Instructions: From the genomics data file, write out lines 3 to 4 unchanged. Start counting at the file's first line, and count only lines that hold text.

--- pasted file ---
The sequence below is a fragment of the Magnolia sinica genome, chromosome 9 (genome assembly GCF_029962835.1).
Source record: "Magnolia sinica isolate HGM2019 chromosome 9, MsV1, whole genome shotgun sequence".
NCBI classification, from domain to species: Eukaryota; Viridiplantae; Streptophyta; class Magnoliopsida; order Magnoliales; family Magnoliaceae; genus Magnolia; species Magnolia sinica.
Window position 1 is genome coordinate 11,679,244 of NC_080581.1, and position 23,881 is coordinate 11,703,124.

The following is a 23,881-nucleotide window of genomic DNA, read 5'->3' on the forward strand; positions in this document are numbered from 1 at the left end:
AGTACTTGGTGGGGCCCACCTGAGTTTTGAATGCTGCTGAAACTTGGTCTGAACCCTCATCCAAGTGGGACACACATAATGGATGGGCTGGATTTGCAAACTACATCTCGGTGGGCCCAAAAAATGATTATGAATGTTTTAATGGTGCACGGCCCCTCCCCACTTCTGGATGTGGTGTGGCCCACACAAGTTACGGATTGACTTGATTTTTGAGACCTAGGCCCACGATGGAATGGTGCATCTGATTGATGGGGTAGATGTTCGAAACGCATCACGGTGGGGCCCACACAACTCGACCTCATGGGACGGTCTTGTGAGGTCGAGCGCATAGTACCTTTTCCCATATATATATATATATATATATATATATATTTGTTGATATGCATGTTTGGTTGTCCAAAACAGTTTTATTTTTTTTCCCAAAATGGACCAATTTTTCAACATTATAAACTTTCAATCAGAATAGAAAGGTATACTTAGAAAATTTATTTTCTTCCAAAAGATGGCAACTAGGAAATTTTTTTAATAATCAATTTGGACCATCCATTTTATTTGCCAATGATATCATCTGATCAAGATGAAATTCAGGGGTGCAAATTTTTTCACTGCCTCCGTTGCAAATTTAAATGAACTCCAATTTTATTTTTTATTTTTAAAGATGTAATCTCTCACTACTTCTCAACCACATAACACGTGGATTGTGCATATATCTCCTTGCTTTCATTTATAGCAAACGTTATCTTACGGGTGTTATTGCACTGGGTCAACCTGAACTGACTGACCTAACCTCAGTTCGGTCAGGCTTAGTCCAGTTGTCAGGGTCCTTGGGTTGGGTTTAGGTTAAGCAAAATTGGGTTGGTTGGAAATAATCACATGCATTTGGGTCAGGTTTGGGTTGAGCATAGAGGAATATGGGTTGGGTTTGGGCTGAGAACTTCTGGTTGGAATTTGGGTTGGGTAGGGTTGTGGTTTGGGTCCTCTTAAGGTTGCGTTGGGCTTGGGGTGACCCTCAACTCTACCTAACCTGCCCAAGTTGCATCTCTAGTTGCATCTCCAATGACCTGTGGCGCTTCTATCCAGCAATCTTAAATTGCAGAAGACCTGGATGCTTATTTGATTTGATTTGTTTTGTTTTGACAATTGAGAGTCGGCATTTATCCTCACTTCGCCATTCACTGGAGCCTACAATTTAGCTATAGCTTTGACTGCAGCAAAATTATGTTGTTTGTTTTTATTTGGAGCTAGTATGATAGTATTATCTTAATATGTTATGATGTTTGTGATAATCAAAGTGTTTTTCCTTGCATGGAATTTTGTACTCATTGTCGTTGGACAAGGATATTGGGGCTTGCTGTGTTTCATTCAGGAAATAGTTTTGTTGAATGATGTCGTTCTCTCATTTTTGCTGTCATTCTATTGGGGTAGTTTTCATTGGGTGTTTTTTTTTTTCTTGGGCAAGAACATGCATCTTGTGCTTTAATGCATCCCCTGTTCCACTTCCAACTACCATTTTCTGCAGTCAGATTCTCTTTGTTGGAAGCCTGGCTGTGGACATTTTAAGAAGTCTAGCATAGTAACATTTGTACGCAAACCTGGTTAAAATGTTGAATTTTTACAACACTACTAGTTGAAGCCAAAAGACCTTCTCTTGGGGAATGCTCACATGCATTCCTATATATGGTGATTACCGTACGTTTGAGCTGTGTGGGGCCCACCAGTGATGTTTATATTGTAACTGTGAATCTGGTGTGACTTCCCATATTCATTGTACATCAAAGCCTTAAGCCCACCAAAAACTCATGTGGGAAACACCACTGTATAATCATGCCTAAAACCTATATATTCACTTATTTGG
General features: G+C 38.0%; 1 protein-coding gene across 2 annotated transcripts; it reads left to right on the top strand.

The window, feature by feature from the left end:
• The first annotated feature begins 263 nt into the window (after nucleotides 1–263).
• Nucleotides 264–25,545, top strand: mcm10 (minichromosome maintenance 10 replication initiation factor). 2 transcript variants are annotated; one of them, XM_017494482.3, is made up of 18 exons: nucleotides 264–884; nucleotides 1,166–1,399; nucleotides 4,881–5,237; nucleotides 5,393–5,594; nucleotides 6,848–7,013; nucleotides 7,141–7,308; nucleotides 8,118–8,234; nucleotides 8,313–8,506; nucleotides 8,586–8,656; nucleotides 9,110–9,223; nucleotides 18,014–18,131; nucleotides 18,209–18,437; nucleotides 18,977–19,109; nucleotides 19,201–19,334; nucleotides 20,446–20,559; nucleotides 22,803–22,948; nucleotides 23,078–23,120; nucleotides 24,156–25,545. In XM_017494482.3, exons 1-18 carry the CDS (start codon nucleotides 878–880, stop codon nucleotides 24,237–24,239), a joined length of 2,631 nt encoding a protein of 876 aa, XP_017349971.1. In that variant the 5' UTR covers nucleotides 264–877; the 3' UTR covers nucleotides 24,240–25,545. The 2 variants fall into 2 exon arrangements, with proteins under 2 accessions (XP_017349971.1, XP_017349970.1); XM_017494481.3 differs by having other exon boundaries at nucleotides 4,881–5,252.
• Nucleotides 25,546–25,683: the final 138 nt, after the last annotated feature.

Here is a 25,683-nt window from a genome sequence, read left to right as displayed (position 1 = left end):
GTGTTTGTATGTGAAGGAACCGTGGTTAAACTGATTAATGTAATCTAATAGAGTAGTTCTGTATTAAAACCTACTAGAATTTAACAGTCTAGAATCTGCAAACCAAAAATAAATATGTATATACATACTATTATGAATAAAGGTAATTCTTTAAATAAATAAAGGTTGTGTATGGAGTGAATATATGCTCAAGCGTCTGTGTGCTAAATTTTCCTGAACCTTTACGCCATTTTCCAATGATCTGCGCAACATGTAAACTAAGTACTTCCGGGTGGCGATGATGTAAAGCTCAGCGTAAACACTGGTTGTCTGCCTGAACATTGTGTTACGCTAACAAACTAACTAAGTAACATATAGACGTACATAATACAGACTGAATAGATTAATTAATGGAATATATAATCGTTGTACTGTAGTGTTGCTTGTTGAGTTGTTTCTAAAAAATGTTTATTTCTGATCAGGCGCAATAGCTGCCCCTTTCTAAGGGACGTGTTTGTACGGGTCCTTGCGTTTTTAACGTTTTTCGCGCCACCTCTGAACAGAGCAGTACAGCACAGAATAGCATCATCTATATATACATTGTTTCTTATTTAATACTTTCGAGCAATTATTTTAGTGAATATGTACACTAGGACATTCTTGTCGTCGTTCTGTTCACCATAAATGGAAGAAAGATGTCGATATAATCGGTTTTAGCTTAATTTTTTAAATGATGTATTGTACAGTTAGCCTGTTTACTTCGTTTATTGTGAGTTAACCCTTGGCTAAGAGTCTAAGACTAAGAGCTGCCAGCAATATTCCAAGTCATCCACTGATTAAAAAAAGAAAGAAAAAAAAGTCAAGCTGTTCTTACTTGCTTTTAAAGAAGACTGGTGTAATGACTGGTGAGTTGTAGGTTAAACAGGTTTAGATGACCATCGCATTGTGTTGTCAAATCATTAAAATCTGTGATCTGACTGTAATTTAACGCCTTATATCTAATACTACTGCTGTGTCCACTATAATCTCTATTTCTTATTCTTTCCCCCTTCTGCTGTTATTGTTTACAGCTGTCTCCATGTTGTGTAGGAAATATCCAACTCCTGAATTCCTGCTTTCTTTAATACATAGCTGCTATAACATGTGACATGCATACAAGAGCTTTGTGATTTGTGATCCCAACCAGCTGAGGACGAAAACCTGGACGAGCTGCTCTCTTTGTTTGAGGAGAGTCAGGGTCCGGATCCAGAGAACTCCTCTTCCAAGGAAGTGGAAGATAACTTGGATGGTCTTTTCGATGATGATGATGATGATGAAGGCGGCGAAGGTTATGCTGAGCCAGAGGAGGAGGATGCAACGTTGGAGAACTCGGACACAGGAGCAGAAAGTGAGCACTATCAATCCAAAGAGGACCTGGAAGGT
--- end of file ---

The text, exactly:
NCBI classification, from domain to species: Eukaryota; Viridiplantae; Streptophyta; class Magnoliopsida; order Magnoliales; family Magnoliaceae; genus Magnolia; species Magnolia sinica.
Window position 1 is genome coordinate 11,679,244 of NC_080581.1, and position 23,881 is coordinate 11,703,124.